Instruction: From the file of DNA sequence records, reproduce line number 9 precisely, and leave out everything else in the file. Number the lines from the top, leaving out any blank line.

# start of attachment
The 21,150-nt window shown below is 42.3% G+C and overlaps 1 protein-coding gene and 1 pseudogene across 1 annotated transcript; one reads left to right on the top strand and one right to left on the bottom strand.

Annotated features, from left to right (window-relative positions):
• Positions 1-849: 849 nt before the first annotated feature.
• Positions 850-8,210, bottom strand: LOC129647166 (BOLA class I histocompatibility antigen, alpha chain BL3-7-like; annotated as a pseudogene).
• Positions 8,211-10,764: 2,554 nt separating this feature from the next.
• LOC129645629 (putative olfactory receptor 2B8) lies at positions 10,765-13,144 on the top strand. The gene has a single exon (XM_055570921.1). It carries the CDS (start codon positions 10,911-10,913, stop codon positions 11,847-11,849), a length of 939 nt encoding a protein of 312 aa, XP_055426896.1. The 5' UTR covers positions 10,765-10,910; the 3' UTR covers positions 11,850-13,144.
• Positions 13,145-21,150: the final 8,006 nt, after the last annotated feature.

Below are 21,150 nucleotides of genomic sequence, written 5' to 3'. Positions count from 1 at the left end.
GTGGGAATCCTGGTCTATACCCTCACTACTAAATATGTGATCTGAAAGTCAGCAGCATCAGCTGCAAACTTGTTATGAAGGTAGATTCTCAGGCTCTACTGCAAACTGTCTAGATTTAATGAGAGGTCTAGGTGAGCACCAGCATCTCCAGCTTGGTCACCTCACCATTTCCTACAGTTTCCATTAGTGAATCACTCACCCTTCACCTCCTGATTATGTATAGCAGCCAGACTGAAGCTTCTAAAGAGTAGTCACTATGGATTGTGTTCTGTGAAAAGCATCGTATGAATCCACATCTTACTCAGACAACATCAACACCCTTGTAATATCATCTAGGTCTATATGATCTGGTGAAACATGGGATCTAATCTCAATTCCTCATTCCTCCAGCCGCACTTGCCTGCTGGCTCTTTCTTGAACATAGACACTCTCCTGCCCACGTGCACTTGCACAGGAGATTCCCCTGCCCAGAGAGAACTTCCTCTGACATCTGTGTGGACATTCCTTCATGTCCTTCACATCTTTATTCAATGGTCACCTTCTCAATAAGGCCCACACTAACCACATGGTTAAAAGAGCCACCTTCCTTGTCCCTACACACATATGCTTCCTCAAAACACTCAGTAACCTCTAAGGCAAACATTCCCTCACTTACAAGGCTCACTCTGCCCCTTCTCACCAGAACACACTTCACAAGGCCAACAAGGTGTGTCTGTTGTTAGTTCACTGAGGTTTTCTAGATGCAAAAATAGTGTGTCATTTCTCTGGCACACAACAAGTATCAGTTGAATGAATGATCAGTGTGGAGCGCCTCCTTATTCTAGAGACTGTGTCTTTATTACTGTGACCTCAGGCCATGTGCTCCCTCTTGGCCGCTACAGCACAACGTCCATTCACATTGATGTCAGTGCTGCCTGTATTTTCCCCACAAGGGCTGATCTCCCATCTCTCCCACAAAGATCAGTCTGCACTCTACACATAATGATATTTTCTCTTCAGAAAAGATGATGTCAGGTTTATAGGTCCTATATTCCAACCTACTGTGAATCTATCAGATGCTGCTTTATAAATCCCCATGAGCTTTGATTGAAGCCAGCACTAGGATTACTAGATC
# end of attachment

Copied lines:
GTGGGAATCCTGGTCTATACCCTCACTACTAAATATGTGATCTGAAAGTCAGCAGCATCAGCTGCAAACTTGTTATGAAGGTAGATTCTCAGGCTCTACTGCAAACTGTCTAGATTTAATGAGAGGTCTAGGTGAGCACCAGCATCTCCAGCTTGGTCACCTCACCATTTCCTACAGTTTCCATTAGTGAATCACTCACCCTTCACCTCCTGATTATGTATAGCAGCCAGACTGAAGCTTCTAAAGAGTAGTCACTATGGATTGTGTTCTGTGAAAAGCATCGTATGAATCCACATCTTACTCAGACAACATCAACACCCTTGTAATATCATCTAGGTCTATATGATCTGGTGAAACATGGGATCTAATCTCAATTCCTCATTCCTCCAGCCGCACTTGCCTGCTGGCTCTTTCTTGAACATAGACACTCTCCTGCCCACGTGCACTTGCACAGGAGATTCCCCTGCCCAGAGAGAACTTCCTCTGACATCTGTGTGGACATTCCTTCATGTCCTTCACATCTTTATTCAATGGTCACCTTCTCAATAAGGCCCACACTAACCACATGGTTAAAAGAGCCACCTTCCTTGTCCCTACACACATATGCTTCCTCAAAACACTCAGTAACCTCTAAGGCAAACATTCCCTCACTTACAAGGCTCACTCTGCCCCTTCTCACCAGAACACACTTCACAAGGCCAACAAGGTGTGTCTGTTGTTAGTTCACTGAGGTTTTCTAGATGCAAAAATAGTGTGTCATTTCTCTGGCACACAACAAGTATCAGTTGAATGAATGATCAGTGTGGAGCGCCTCCTTATTCTAGAGACTGTGTCTTTATTACTGTGACCTCAGGCCATGTGCTCCCTCTTGGCCGCTACAGCACAACGTCCATTCACATTGATGTCAGTGCTGCCTGTATTTTCCCCACAAGGGCTGATCTCCCATCTCTCCCACAAAGATCAGTCTGCACTCTACACATAATGATATTTTCTCTTCAGAAAAGATGATGTCAGGTTTATAGGTCCTATATTCCAACCTACTGTGAATCTATCAGATGCTGCTTTATAAATCCCCATGAGCTTTGATTGAAGCCAGCACTAGGATTACTAGATC